Illustration: Getty Images


Examining the weird pressure on women to always celebrate weight loss

Illustration: Getty Images

Women are expected to rejoice – and accept compliments – when they lose weight, even if it’s the result of a painful experience, says Rhiannon Lucy Cosslett

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By Rhiannon Lucy Cosslett on

To be female is to be in disagreement with your body, I think. Or at least, I know very few women who have not fallen out with theirs, though some have come to a fragile, uneasy peace. I’ve ranted and raved at mine, willing it to curve a different way, for its pockets of fatty tissue to dissipate rather than undulate; I have compared it ruthlessly with the bodies of others. Was I to treat a friend the way that I have treated my own body, to berate her the way I berate myself, I would be called cruel and callous – a bully. So many of us bully, and torture, and starve ourselves. We are women, and so we suffer.

I have never been overweight, not medically, and yet I have tried every diet there is. I have what Susie Orbach, the psychotherapist and respected feminist body image campaigner, once told me was a disordered relationship to food; but the way I eat (and most importantly, monitor the way I eat) does not differ significantly from the habits of most of my friends. Make of that what you will, and draw your own conclusions about what all these hungry women signify. These diets, usually adopted after a dispiriting changing room experience, or a photo taken at a bad angle, followed by hours of frantic googling and scrutinising of meal plans, calories in and out, exercise regimes, before and after photographs, and supplements, rarely – if ever – work.

Recently, I lost a stone, maybe more. I haven’t been paying attention. As with all the times when I have lost relatively large amounts of weight before, it happened much without my trying, or really noticing.

But other people noticed, especially other women. They always do.

“Wow, you look so skinny!” they say, or, “you’re shrinking” (for it is good to take up less space, to almost disappear), and they expect you to be pleased because, well, why wouldn’t you be? Our society is infected with body fascism, and most women want to lose weight. Hell, you want to lose weight. And these are your friends, they know you. Over the years, they have stood by and watched you bully yourself, have occasionally interjected to say, “Noooo, you’re so pretty” in that voice. You know the voice. We all do. And so they know that you have wanted to lose weight for a long time. You should be happy.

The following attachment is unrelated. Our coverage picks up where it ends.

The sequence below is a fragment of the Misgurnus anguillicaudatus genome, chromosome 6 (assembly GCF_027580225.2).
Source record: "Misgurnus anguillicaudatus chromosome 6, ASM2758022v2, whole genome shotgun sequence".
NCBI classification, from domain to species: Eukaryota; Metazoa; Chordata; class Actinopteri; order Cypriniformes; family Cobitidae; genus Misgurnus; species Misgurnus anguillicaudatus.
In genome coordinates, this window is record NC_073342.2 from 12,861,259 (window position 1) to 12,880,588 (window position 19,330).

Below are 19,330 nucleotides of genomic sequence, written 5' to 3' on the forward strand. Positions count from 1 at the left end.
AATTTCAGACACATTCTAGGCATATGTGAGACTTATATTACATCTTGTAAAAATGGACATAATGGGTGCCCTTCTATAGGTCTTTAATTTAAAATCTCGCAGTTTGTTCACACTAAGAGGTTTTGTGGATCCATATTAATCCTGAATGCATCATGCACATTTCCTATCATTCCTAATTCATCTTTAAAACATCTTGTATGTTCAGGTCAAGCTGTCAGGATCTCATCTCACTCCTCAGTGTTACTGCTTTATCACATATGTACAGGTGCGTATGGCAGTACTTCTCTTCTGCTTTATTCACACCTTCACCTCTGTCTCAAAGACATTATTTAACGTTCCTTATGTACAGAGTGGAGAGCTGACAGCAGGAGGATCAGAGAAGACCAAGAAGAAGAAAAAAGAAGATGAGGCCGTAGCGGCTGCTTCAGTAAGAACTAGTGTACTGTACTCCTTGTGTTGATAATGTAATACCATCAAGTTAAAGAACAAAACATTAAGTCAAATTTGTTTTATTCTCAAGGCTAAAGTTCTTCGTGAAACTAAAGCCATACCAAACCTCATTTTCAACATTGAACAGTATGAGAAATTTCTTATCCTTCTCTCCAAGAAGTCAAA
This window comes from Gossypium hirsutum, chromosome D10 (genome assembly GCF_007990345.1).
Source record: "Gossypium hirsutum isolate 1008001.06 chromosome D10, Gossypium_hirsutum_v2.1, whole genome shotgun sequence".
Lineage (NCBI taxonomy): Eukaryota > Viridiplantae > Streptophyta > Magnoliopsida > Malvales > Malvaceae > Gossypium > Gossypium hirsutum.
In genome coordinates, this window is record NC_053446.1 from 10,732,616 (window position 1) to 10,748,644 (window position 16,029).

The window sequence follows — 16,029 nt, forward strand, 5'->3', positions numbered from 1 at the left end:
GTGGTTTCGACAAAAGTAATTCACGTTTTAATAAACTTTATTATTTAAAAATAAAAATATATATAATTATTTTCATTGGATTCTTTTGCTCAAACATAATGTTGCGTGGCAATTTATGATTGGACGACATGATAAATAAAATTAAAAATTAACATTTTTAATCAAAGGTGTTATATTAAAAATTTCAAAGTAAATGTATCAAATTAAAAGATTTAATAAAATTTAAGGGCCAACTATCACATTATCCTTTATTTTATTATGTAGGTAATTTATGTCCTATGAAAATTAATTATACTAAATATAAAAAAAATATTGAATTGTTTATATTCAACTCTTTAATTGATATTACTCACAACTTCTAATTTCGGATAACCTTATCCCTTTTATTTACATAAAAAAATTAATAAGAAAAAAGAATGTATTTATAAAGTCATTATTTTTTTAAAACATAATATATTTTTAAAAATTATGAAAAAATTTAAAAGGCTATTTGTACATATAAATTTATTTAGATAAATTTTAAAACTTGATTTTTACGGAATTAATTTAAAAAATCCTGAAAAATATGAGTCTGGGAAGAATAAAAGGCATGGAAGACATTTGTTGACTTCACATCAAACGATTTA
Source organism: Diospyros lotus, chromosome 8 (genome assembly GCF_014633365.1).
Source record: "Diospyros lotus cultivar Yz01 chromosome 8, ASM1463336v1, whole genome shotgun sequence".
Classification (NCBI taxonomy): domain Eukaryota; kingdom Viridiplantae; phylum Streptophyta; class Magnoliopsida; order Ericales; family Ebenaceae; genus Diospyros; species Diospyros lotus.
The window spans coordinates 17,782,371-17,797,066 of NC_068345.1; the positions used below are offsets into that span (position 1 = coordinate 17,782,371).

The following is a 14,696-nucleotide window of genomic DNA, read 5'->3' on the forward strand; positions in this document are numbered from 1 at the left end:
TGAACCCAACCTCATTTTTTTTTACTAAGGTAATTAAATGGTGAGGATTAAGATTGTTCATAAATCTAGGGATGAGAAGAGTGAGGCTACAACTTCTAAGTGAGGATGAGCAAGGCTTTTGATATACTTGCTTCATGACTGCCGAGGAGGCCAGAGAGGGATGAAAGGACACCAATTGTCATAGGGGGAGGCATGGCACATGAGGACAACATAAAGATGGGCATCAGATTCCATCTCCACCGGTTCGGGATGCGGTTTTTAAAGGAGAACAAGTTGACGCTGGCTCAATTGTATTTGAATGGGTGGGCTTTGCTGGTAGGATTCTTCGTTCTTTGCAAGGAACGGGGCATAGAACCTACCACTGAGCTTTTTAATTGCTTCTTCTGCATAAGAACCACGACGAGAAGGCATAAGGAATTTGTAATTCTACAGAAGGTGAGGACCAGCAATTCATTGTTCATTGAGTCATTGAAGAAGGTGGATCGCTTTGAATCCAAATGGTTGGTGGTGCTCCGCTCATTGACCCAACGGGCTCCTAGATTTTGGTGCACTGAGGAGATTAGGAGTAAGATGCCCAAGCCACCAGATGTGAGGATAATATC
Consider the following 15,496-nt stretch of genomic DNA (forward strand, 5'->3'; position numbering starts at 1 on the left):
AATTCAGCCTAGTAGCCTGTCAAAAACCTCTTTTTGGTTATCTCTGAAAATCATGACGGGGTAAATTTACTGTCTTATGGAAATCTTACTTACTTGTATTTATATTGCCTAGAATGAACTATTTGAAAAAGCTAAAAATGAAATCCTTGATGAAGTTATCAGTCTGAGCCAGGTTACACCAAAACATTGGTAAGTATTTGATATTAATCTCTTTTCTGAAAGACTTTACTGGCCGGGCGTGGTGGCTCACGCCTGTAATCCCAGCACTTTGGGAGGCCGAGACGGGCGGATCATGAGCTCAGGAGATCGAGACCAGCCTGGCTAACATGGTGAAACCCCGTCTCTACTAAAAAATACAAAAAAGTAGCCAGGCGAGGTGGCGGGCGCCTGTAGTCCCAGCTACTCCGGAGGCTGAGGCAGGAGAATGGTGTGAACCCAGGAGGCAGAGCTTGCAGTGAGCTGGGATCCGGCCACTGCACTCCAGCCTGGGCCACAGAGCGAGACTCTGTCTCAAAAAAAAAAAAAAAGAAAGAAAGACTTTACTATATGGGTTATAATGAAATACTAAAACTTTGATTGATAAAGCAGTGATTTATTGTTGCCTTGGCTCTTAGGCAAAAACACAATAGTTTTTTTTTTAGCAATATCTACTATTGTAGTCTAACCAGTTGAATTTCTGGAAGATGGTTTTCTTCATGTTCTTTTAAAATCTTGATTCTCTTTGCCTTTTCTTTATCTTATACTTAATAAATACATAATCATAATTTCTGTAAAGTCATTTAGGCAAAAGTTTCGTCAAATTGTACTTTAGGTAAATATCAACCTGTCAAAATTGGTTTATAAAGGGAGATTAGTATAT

The changes in your body are bittersweet, they are pain and pride. Pain because you suffered, pride because the suffering was not plucked from the pages of a diet book

But you are not happy, and that is the whole reason you lost the weight.

For me, it was a mental-health crisis. A severe anxiety disorder resurfaced from dormancy following a frightening experience at the end of last year and, as a result, I was essentially too frightened to eat. For weeks on end, I was buzzing on a higher frequency, barely managing more than a couple of mouthfuls of food and then, when I went onto medication, I found I wanted to eat even less. Several months later, and I am told I am visibly smaller. While I might be nowhere near the “target weight” the guilty feminist in me knows that I shouldn’t have, my body has changed shape. I recently tried on a pair of jeans I bought when I was 18, and they fit.

I say this not to boast, but to highlight the strange disconnect that comes from losing weight for unhappy reasons. You feel that you should be jubilant; this is what you wanted, after all. And you have suffered for it, like a woman should. And yet there is the feeling that that suffering is not worth the attractive results. You would rather not have suffered. Would rather not have got divorced, or been ill, or had a loved one close to you die, would rather not have had your heart broken, or been raped or assaulted, or run out of money to eat. All the forlorn life events that can stop a human consuming the food their body needs to release energy so it can live, none of them worth it, not one.

And yet, and yet. You admire your jutting hip bones in the mirror, the new slimness of your arms, take secret perverse pleasure in the emerging gap between your thighs. The changes in your body are bittersweet, they are pain and pride. Pain because you suffered, pride because the suffering was not plucked from the pages of a diet book, the self-inflicted, vain results of a ruthless regime, but involuntary, and therefore honourable.

The way the female body is scrutinised and dissected is messed up, and I know this now more than ever. I don’t know what the answer is, but I know it cannot be found in our treating suffering with approval. I may fit into my old cocktail dresses, and I may even feel pleased at the fact, but I never want to be that ill again. I wish I never had been. And because of that, I’ll think more carefully before I compliment a friend on their weight loss in future, because who knows what pain they went though on the way there?


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